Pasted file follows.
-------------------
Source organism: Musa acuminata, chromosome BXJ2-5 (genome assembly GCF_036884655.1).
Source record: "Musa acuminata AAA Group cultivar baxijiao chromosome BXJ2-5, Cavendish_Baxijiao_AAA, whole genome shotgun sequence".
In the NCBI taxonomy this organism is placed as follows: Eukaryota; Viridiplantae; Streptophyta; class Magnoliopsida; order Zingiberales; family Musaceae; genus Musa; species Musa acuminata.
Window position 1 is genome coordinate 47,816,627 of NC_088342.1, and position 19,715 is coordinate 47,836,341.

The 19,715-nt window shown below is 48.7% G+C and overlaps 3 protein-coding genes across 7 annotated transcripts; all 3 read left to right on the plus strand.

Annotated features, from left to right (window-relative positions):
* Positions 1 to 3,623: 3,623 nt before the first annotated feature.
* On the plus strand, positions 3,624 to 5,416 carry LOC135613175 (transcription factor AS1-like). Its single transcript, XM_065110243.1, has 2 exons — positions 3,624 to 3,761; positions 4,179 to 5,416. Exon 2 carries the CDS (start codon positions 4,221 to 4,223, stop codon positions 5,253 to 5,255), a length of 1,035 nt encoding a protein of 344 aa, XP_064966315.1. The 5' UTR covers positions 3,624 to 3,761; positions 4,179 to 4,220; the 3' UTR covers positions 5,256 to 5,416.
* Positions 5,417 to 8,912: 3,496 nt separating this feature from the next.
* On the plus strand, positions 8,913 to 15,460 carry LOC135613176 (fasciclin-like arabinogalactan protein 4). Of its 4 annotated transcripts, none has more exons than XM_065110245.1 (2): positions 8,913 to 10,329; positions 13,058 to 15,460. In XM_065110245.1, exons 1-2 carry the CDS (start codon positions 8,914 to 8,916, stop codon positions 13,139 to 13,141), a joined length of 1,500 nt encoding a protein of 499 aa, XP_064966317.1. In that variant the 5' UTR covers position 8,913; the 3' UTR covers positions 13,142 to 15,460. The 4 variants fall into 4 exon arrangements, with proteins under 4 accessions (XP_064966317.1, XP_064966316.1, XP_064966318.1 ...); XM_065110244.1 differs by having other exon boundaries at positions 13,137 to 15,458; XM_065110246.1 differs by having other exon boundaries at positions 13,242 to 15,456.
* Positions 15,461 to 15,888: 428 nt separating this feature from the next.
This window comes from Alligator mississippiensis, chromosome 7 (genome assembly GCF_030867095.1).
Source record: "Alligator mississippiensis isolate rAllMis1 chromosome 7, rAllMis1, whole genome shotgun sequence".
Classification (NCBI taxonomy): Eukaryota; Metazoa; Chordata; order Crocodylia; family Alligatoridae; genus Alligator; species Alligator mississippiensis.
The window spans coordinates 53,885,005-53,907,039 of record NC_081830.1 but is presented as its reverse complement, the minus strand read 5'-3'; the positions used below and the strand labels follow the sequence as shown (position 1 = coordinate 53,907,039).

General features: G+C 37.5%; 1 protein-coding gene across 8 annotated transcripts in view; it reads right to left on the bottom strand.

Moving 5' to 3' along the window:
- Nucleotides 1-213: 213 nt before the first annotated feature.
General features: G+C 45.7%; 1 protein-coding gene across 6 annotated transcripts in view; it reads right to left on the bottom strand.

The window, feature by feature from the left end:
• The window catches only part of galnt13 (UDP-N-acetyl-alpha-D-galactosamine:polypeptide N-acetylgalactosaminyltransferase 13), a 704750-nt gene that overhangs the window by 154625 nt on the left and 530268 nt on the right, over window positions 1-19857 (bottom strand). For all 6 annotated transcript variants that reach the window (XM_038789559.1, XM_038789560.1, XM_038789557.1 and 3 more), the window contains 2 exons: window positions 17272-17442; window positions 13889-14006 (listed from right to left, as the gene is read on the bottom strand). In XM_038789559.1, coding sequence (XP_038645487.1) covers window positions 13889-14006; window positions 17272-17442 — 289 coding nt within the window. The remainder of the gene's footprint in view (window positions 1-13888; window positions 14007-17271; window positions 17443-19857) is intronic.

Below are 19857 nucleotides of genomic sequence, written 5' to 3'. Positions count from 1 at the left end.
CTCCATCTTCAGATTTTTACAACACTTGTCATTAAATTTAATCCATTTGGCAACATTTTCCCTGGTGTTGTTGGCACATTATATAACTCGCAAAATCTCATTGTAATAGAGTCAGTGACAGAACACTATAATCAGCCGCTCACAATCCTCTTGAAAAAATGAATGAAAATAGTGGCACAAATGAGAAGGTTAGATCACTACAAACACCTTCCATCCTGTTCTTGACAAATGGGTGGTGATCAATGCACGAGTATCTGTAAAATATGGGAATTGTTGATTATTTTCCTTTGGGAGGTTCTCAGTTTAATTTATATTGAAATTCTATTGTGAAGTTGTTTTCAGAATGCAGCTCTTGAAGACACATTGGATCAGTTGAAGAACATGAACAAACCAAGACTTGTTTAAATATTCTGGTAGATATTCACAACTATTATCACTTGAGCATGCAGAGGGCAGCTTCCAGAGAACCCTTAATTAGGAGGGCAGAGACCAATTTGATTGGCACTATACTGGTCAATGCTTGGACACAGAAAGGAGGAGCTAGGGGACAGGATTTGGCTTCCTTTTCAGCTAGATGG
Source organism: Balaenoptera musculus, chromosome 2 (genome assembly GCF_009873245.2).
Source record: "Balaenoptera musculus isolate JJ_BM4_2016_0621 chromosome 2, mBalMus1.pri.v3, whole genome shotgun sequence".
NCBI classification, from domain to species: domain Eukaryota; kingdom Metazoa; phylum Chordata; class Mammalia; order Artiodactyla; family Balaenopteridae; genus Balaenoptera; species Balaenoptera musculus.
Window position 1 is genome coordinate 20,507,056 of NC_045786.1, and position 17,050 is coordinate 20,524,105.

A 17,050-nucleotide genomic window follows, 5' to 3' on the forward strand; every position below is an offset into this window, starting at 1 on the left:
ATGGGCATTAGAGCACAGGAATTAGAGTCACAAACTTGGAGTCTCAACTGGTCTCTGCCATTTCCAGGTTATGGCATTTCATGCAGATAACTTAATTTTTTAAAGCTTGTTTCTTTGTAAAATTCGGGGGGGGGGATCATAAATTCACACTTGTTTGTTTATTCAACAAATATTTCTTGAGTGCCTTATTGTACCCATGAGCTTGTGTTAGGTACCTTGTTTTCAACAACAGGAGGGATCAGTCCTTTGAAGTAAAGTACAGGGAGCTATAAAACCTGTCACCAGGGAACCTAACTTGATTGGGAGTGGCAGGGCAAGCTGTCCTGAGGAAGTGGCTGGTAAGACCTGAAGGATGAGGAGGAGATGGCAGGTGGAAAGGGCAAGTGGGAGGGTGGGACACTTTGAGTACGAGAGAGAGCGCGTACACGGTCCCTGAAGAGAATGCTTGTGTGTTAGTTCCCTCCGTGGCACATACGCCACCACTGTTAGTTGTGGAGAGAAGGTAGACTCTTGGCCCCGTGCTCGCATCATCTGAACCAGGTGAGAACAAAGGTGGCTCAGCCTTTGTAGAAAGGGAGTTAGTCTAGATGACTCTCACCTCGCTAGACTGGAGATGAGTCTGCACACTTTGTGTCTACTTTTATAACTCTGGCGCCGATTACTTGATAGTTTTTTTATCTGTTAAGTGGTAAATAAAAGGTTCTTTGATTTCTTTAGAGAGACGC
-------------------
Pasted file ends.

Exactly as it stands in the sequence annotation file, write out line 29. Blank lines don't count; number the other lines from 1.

ATGGGCATTAGAGCACAGGAATTAGAGTCACAAACTTGGAGTCTCAACTGGTCTCTGCCATTTCCAGGTTATGGCATTTCATGCAGATAACTTAATTTTTTAAAGCTTGTTTCTTTGTAAAATTCGGGGGGGGGGATCATAAATTCACACTTGTTTGTTTATTCAACAAATATTTCTTGAGTGCCTTATTGTACCCATGAGCTTGTGTTAGGTACCTTGTTTTCAACAACAGGAGGGATCAGTCCTTTGAAGTAAAGTACAGGGAGCTATAAAACCTGTCACCAGGGAACCTAACTTGATTGGGAGTGGCAGGGCAAGCTGTCCTGAGGAAGTGGCTGGTAAGACCTGAAGGATGAGGAGGAGATGGCAGGTGGAAAGGGCAAGTGGGAGGGTGGGACACTTTGAGTACGAGAGAGAGCGCGTACACGGTCCCTGAAGAGAATGCTTGTGTGTTAGTTCCCTCCGTGGCACATACGCCACCACTGTTAGTTGTGGAGAGAAGGTAGACTCTTGGCCCCGTGCTCGCATCATCTGAACCAGGTGAGAACAAAGGTGGCTCAGCCTTTGTAGAAAGGGAGTTAGTCTAGATGACTCTCACCTCGCTAGACTGGAGATGAGTCTGCACACTTTGTGTCTACTTTTATAACTCTGGCGCCGATTACTTGATAGTTTTTTTATCTGTTAAGTGGTAAATAAAAGGTTCTTTGATTTCTTTAGAGAGACGC